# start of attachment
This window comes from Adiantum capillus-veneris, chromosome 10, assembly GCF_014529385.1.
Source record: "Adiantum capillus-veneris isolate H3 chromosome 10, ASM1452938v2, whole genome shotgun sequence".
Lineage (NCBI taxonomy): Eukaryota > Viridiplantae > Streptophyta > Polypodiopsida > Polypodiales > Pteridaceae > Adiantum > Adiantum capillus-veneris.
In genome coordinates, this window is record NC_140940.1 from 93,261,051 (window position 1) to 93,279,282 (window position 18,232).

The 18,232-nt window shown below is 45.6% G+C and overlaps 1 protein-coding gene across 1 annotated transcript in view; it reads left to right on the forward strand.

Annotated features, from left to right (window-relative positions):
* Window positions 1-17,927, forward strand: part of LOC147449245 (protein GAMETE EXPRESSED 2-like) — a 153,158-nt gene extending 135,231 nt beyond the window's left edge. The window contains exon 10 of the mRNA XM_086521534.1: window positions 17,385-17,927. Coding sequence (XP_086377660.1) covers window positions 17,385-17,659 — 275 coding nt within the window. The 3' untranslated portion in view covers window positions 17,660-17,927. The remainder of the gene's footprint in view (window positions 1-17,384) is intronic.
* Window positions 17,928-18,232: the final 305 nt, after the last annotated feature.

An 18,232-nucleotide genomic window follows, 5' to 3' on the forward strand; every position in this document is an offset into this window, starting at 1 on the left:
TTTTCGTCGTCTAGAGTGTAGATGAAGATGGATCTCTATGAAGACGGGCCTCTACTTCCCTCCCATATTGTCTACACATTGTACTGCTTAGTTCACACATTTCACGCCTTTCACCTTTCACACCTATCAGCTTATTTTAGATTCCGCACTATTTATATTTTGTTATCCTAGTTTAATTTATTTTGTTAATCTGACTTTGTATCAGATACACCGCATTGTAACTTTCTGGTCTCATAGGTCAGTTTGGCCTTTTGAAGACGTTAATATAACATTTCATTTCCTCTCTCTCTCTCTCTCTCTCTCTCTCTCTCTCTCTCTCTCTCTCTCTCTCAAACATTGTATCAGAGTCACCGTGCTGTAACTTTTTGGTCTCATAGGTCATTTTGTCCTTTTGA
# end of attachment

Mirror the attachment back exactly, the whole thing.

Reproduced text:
This window comes from Adiantum capillus-veneris, chromosome 10, assembly GCF_014529385.1.
Source record: "Adiantum capillus-veneris isolate H3 chromosome 10, ASM1452938v2, whole genome shotgun sequence".
Lineage (NCBI taxonomy): Eukaryota > Viridiplantae > Streptophyta > Polypodiopsida > Polypodiales > Pteridaceae > Adiantum > Adiantum capillus-veneris.
In genome coordinates, this window is record NC_140940.1 from 93,261,051 (window position 1) to 93,279,282 (window position 18,232).

The 18,232-nt window shown below is 45.6% G+C and overlaps 1 protein-coding gene across 1 annotated transcript in view; it reads left to right on the forward strand.

Annotated features, from left to right (window-relative positions):
* Window positions 1-17,927, forward strand: part of LOC147449245 (protein GAMETE EXPRESSED 2-like) — a 153,158-nt gene extending 135,231 nt beyond the window's left edge. The window contains exon 10 of the mRNA XM_086521534.1: window positions 17,385-17,927. Coding sequence (XP_086377660.1) covers window positions 17,385-17,659 — 275 coding nt within the window. The 3' untranslated portion in view covers window positions 17,660-17,927. The remainder of the gene's footprint in view (window positions 1-17,384) is intronic.
* Window positions 17,928-18,232: the final 305 nt, after the last annotated feature.

An 18,232-nucleotide genomic window follows, 5' to 3' on the forward strand; every position in this document is an offset into this window, starting at 1 on the left:
TTTTCGTCGTCTAGAGTGTAGATGAAGATGGATCTCTATGAAGACGGGCCTCTACTTCCCTCCCATATTGTCTACACATTGTACTGCTTAGTTCACACATTTCACGCCTTTCACCTTTCACACCTATCAGCTTATTTTAGATTCCGCACTATTTATATTTTGTTATCCTAGTTTAATTTATTTTGTTAATCTGACTTTGTATCAGATACACCGCATTGTAACTTTCTGGTCTCATAGGTCAGTTTGGCCTTTTGAAGACGTTAATATAACATTTCATTTCCTCTCTCTCTCTCTCTCTCTCTCTCTCTCTCTCTCTCTCTCTCTCTCTCTCAAACATTGTATCAGAGTCACCGTGCTGTAACTTTTTGGTCTCATAGGTCATTTTGTCCTTTTGA